Without the structure of gradings it can be hard to know if you’re improving or not. A lot of the time gauging this is down to you. Again it might be the small things such as ‘am I quicker than I used to be?’ Do I strain as much as I used to when throwing a jodan mawashi geri? You may find it worthwhile to visit other clubs. How do you compare to other first dans? This is something I try to do, but being a poor student means I don’t get the chance very often. When you get to black belt your focus has to be more than just working on getting your next grade. You can’t keep training like that forever because if you do one day you will lose interest. As you tailor your karate to suit you, you will find specific things that interest you. Embrace them. Even if you only ever study one art it is easy to become a jack of all trades but a master of none. Don’t be scared to focus on one particular thing for a while, just don’t neglect everything else. In the end it’ll make you a better karate-ka.

    In the end getting your black belt is just the beginning of the journey, but although you are only a beginner, don’t underestimate the achievement that getting a black belt is. You know if you’ve earned it or not; you know how hard you worked to get it. Don’t let that hard work go to waste! Enjoy the freedom the black belt brings, and embrace the responsibility is bestows. As you advance, never forget the basics. But most importantly, make karate your own and enjoy yourself.
    Monkey_Magic and Sarute Uchizaki like this.
  2. Osu Llamageddon,

    A very agreeable read; thank you for sharing a little bit of your personal experience.

  3. John Titchen

    John Titchen Still Learning Supporter

    Gosh, this does get around doesn't it?

    Good article Llama. :)
  4. Llamageddon

    Llamageddon MAP's weird cousin Supporter

    Indeed! Some fool even put it on their website!
  5. Simon

    Simon Administrator Admin Supporter MAP 2017 Koyo Award

    Facebook, jwt's site and here. Are you on a bonus?

    Good article LLama.
  6. Llamageddon

    Llamageddon MAP's weird cousin Supporter

    Pay-per-click ;)
  7. Kwajman

    Kwajman Penguin in paradise....

    Llama's make wonderful blackbelts, they have great kicks, hard to punch, and will spit at you if all else fails...
  8. JackMcCann

    JackMcCann Valued Member

    I'm a judo and jiujitsu guy, but really as your article focused on karate, it can be applied to all martial arts with a belt system. Thought it was great, thanks for sharing.
  9. LawOfEye

    LawOfEye Valued Member

    a very good article , helped ground some of my wondering thoughts . thought i was the only one who felt like this .
  10. 47MartialMan

    47MartialMan Valued Member

    Nice article. But often I wonder, if the black belt had not existed, how many would remain to some area of further progress. To what would have become of those, who had not it as a symbol.

    Still, a great read
  11. jujitsu91

    jujitsu91 New Member

    Osu, that was very enjoyable . My experience was once i achieved my black belt the next time i came into class wearing a white belt . it was very hard for me to accept what i had become. i have been training in kokoro kia jujitsu for over 11 years , and compared to my shihan i feel like a white belt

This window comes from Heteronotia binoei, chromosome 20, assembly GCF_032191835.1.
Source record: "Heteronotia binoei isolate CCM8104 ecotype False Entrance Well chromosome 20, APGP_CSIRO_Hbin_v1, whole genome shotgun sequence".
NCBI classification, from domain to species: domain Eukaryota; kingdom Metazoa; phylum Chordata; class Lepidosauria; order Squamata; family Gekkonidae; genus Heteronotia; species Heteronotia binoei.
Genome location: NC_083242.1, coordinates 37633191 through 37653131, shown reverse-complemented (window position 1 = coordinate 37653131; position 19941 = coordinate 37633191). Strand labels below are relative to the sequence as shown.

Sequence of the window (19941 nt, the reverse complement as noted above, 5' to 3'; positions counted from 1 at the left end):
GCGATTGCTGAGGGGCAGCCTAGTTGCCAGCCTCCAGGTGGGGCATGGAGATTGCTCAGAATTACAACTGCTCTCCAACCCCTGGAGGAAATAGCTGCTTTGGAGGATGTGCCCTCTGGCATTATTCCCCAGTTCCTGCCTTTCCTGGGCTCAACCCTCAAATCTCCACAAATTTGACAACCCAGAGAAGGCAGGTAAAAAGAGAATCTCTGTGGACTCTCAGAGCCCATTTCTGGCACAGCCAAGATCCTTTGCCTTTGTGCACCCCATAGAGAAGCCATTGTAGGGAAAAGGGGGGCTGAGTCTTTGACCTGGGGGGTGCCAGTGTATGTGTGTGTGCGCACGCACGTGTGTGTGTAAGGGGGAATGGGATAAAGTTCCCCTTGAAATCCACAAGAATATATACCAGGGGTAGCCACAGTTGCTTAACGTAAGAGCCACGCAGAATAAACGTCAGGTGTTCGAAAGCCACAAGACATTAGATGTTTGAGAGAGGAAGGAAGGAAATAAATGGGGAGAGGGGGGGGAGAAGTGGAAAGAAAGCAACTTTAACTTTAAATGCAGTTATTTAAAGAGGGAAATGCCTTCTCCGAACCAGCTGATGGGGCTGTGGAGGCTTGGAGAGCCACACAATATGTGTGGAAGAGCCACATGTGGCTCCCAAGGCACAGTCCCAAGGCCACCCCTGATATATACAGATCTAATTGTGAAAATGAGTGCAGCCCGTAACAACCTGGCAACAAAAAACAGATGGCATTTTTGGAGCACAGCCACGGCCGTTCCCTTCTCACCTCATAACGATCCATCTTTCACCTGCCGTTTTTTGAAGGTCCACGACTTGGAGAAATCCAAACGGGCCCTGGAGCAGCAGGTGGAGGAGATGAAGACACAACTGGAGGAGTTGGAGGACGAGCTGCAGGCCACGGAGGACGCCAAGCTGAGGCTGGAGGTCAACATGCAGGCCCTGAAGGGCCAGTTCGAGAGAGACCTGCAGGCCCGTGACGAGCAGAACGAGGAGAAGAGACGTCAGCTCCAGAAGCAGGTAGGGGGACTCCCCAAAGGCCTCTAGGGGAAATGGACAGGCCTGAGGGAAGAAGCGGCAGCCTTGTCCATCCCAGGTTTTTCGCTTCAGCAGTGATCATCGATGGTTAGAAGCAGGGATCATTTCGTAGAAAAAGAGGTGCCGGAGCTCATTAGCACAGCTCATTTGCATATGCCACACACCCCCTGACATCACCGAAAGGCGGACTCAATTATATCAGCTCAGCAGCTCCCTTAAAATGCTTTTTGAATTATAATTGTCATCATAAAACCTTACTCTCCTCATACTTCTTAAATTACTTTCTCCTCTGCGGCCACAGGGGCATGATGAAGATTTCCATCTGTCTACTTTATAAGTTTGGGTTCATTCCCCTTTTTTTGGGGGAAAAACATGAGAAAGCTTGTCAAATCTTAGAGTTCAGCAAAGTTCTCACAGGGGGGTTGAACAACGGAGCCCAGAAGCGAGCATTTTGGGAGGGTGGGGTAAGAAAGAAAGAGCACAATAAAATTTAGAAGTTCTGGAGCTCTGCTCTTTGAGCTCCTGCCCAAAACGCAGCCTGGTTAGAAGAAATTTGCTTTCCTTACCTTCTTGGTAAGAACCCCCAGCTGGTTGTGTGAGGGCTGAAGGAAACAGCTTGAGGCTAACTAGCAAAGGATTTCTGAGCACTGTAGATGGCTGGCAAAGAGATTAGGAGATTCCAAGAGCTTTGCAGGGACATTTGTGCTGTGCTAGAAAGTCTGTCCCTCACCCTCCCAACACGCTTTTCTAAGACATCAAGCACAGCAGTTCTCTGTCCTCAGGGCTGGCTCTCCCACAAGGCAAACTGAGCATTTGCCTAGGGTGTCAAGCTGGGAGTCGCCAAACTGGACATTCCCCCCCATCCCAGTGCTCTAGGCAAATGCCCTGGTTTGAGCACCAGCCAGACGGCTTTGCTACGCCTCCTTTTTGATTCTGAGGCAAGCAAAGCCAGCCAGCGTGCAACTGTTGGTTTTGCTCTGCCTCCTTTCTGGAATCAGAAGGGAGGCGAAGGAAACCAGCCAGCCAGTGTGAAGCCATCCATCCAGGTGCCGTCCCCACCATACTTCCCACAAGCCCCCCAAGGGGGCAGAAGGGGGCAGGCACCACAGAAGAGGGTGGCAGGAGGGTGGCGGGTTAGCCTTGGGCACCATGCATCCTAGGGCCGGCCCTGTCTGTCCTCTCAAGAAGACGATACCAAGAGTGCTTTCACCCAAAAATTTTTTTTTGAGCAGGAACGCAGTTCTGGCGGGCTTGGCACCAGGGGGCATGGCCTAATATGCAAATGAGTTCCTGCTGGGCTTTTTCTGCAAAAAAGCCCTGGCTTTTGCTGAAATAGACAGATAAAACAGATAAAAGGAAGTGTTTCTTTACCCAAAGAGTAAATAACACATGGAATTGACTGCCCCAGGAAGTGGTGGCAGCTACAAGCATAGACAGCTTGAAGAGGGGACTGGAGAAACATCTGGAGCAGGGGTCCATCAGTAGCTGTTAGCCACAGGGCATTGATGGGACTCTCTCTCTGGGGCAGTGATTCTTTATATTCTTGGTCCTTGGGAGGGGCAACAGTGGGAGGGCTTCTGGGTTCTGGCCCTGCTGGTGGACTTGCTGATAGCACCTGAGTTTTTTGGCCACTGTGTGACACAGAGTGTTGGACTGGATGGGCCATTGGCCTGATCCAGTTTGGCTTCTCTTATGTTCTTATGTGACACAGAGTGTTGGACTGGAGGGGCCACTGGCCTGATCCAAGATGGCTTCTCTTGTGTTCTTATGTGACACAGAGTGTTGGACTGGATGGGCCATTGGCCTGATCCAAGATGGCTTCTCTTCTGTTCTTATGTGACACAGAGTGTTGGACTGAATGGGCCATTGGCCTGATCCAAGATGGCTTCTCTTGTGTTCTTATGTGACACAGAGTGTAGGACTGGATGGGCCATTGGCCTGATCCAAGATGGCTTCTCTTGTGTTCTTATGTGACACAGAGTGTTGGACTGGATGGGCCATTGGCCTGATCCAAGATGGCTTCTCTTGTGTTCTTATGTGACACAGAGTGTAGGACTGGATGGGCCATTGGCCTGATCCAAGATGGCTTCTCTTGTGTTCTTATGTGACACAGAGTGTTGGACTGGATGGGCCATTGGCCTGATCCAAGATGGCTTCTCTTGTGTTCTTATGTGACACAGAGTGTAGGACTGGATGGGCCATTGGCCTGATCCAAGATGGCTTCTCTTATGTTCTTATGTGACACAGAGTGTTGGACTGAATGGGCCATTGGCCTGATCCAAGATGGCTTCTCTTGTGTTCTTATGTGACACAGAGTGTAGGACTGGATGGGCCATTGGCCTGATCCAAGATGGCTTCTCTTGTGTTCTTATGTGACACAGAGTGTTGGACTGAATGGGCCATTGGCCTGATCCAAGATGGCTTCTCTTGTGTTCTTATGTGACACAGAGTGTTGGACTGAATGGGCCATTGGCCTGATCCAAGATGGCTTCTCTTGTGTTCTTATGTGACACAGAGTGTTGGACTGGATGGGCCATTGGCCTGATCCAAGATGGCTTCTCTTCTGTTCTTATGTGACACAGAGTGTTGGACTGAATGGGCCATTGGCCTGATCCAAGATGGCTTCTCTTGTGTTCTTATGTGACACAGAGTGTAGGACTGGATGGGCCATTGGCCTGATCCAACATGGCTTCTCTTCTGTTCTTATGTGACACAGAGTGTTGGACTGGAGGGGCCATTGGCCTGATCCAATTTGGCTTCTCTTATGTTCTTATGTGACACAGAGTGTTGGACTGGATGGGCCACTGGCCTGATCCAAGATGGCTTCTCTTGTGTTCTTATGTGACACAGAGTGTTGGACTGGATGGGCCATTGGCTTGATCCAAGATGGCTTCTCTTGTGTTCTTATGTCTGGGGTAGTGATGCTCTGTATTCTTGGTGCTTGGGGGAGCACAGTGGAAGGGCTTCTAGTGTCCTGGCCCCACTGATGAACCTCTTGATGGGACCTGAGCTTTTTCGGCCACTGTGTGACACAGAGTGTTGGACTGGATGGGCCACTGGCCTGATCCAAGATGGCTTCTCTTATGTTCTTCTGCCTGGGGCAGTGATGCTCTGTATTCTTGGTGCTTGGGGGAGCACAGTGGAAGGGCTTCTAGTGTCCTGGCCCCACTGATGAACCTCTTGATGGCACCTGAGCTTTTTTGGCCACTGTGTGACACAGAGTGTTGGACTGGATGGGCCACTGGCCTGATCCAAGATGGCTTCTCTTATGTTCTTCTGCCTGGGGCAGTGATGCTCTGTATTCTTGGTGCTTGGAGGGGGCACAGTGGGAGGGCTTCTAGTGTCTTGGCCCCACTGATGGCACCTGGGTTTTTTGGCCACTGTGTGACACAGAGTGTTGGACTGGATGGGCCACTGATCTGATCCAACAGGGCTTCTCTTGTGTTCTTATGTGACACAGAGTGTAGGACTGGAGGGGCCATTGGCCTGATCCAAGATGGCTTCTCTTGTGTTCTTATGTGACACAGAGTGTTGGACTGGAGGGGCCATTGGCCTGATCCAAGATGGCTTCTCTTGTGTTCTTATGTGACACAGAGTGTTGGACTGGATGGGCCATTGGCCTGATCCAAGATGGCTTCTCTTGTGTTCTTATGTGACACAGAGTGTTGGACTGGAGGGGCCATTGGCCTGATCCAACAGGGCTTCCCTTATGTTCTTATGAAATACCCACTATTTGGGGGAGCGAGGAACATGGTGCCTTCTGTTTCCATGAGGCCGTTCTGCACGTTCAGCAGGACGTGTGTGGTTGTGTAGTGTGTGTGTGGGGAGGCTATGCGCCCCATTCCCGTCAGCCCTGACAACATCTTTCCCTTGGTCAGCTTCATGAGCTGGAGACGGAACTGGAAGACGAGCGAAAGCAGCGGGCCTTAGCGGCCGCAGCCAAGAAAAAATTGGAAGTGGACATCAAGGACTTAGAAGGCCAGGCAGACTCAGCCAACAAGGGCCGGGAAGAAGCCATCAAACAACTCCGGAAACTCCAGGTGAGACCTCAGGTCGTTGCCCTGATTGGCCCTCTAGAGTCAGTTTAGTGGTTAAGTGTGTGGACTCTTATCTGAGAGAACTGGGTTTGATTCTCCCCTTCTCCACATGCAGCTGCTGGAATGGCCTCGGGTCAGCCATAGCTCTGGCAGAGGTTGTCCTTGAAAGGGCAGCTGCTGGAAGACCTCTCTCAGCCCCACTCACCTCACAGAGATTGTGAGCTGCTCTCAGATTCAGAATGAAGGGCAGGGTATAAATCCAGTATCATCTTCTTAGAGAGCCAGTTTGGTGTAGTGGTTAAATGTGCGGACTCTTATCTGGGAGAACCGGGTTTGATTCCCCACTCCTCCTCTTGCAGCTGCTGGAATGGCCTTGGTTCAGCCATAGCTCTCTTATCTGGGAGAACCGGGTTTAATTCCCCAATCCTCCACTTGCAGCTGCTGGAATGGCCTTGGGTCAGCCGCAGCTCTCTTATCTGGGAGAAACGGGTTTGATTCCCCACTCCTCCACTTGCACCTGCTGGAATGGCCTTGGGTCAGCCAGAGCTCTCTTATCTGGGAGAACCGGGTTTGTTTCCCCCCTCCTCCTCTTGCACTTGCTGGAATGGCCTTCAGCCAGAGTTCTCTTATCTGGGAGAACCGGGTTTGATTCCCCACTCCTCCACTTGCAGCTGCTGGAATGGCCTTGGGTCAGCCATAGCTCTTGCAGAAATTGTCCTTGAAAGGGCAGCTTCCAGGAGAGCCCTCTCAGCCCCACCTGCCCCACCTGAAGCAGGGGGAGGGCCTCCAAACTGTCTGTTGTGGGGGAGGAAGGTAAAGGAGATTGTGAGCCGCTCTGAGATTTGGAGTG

12. ArthurKing

    ArthurKing Valued Member

    Black belt = the end of the beginning.
    Nice one Llama, diolch'ti.
  13. nidan82

    nidan82 Valued Member

    After years of training the black belt begins to get worn and fade, returning to white almost. Ironically, this could be seen to symbolise the return to the beginning, completing the circle and coming close to achieving the ultimate goal. The empty mind.
  14. dentoiwamaryu

    dentoiwamaryu Valued Member

    Black belt (1st dan)= mastery of the basics only, but with the understanding that the basics must still be constantly looked at everyday with fresh eyes. Anyone who trains for grades has no understanding of BUDO. Anyone who trains with no interest in the grades will. I got my shodan in 2002 and sandan 2006, I always try to look at the basics as its my first time (which is hard), I never think I know how do IT.
  15. kitkatninja

    kitkatninja Valued Member

    How did you know? :)

    But seriously, excellent article :)

  16. JackMcCann

    JackMcCann Valued Member

    Also ironically, in judo when you become 10th dan you get a broad white belt with a bit of red in it. Looking somewhat like a beginner! lol
  17. selenagemez

    selenagemez New Member

    good article..thanks for sharing
  18. quietwalker

    quietwalker Valued Member

    Well said. I was strangely conlicted after my first shodan. It felt like a journey of ten thousand miles was placed in front of me. I was expecting to feel.....more accomplished but all i felt was, "i know nothing".
  19. gorinnosho

    gorinnosho Kendo Addict

    Very good article. I'm a shodan of a few months and i'm finding training harder and more frustrating than ever. It is good to know this is normal. I'm told in my assosiation you grow into the belt, so i intend to keep training. My sensei also trains Koryu Uchinadi, so that helps shake things up. I attend Gasshuku and seminars and want to start looking at other clubs to, not many in town have Shodans though. I'm not up for black belt competition yet though.
  20. querist

    querist MAP Resident Linguist?

    Diolch yn fawr, Llama! That was well written.